The fossil find in Central Asia is giving the scientist the glimpse of the evolution process. It is giving them some idea of evolution and how it created a monstrous killing machine like the T.rex. Scientists have found that huge predators like. T.rex and other tyrannosaurs evolved from much smaller ancestors.

The fossil find in Uzbekistan indicates that this evolution happened very rapidly.  The change in some anatomical featured may helped the Huge predator in hunting so effectively.

The Tyrannosaur found in Uzbekistan is named Timurlengia. It is 90 million years old. It has come from a point before Tyrannosaurs started to evolve into their huge size, reported BBC. The fossil has been discovered by US and Russian scientists  working in Uzbekistan.  They are expecting that the skull of the animal is going to reveal some of the secrets of its evolution.

The Science Daily has reported that the horse-size dinosaur fossil reveals how T.rex and its close relatives became great predators.  Before the discovery of the small dinosaur, scientists have said  that the evolution from small bodied species to fearsome predators like T.rex took 70 million years. But new studies based on the fossil find reveals that much of these transitions and growth in size happened suddenly.

The study also shows that before they evolved into massive killing machines, these pre-historic creatures had already developed keen sense and cognitive abilities; this includes the ability to hear low frequency sounds.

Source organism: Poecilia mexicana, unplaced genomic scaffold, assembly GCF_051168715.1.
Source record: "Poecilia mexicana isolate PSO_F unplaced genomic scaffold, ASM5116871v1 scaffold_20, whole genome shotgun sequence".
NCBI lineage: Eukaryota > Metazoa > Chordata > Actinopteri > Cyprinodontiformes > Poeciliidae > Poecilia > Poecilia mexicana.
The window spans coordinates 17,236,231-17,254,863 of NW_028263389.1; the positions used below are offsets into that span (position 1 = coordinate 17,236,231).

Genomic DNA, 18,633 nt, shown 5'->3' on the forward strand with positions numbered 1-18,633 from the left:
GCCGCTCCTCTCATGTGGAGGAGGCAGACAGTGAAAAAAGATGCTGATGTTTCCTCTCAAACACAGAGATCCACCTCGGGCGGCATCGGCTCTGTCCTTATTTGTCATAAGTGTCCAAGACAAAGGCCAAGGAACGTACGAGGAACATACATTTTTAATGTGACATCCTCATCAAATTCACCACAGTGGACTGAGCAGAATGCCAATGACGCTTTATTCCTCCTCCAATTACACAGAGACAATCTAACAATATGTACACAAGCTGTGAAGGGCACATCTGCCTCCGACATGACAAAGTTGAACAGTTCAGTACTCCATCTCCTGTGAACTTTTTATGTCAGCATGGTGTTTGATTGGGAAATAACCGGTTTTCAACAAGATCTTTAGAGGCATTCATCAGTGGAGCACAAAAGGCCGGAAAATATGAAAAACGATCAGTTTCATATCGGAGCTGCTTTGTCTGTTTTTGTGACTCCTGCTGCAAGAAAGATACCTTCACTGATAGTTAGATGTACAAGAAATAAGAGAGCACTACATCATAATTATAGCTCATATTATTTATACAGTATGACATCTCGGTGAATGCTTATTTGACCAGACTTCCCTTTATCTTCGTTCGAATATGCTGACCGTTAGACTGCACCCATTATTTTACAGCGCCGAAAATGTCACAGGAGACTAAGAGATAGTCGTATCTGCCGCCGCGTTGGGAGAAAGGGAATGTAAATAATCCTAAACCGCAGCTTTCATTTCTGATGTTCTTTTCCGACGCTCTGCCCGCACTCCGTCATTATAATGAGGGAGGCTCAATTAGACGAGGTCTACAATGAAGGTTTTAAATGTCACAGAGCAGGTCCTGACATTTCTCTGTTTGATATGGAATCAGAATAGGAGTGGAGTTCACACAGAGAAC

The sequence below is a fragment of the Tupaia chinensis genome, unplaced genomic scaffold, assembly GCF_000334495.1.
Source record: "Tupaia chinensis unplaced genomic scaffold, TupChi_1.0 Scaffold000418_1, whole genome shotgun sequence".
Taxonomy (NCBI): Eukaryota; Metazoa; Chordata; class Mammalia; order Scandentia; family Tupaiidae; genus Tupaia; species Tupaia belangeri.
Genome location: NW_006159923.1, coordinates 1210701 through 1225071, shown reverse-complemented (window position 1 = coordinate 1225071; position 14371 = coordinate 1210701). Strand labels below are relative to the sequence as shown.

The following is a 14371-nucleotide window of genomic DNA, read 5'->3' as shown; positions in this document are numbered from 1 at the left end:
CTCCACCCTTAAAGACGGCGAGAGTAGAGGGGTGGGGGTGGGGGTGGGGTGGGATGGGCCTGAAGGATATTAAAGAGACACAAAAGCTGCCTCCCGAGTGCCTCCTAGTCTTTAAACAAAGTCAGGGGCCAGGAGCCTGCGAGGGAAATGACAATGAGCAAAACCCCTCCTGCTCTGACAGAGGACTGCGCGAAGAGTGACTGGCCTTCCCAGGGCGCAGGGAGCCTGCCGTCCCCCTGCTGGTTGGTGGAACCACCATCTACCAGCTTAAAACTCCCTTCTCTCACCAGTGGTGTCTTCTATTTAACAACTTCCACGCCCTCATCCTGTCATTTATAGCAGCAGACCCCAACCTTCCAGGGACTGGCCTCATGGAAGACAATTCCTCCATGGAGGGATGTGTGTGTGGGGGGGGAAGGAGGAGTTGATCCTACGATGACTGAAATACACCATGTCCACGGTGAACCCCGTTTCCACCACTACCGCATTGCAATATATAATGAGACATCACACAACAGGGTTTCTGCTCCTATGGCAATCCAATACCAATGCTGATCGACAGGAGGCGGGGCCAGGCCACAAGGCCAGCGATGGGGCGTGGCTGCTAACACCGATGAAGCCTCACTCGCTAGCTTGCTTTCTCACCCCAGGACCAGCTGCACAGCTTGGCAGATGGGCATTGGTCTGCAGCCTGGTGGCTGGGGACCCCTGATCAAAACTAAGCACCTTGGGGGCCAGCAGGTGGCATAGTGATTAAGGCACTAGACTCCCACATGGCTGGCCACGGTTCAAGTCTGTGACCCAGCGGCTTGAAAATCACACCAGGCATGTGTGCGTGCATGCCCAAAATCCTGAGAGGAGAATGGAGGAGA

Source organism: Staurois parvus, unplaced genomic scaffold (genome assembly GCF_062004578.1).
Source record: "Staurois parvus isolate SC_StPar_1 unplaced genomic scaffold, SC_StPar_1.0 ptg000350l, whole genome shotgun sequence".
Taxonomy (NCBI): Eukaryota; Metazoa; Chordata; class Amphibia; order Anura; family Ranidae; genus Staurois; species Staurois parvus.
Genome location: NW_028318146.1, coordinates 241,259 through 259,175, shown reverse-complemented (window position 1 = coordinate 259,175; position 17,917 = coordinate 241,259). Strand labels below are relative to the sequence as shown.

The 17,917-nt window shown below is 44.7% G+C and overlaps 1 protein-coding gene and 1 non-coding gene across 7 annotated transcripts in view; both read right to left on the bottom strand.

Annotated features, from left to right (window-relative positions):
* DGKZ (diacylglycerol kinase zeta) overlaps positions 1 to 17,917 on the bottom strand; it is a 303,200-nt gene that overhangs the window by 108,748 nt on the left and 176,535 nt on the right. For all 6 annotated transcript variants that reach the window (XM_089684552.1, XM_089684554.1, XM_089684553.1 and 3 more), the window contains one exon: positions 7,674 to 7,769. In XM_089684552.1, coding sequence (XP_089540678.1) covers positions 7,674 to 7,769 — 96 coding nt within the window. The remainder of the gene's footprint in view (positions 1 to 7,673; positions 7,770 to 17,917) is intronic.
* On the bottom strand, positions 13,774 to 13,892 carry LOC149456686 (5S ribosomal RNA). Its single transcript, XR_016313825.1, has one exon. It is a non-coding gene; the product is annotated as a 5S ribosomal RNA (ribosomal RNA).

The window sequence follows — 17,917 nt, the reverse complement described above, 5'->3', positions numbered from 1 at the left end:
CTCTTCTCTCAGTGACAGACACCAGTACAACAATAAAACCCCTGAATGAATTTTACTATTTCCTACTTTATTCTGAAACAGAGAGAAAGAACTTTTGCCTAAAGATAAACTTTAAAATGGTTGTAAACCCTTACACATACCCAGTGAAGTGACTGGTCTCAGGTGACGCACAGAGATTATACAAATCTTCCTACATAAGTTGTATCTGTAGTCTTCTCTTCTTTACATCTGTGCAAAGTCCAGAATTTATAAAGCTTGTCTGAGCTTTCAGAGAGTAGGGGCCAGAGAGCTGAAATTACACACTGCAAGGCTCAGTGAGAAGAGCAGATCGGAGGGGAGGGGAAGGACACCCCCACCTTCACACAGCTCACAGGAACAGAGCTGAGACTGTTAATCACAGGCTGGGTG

Hans Sues, chair of the Department of Paleobiology at the Smithsonian’s National Museum of Natural History, said, “Timurlengia was a nimble pursuit hunter with slender, blade-like teeth suitable for slicing through meat.”

He further stated, “It probably preyed on the various large plant-eaters, especially early duck-billed dinosaurs, which shared its world. Clues from the life of Timurlengia allow us to fill in gaps and better understand the life and evolution of other related dinosaurs, like T. rex.”

In yet another discovery,  some scientists have identified an abeliseur from its bones left forgotten in a drawer at the Museum of Geology and Palaeontology in Palermo, Italy, this month.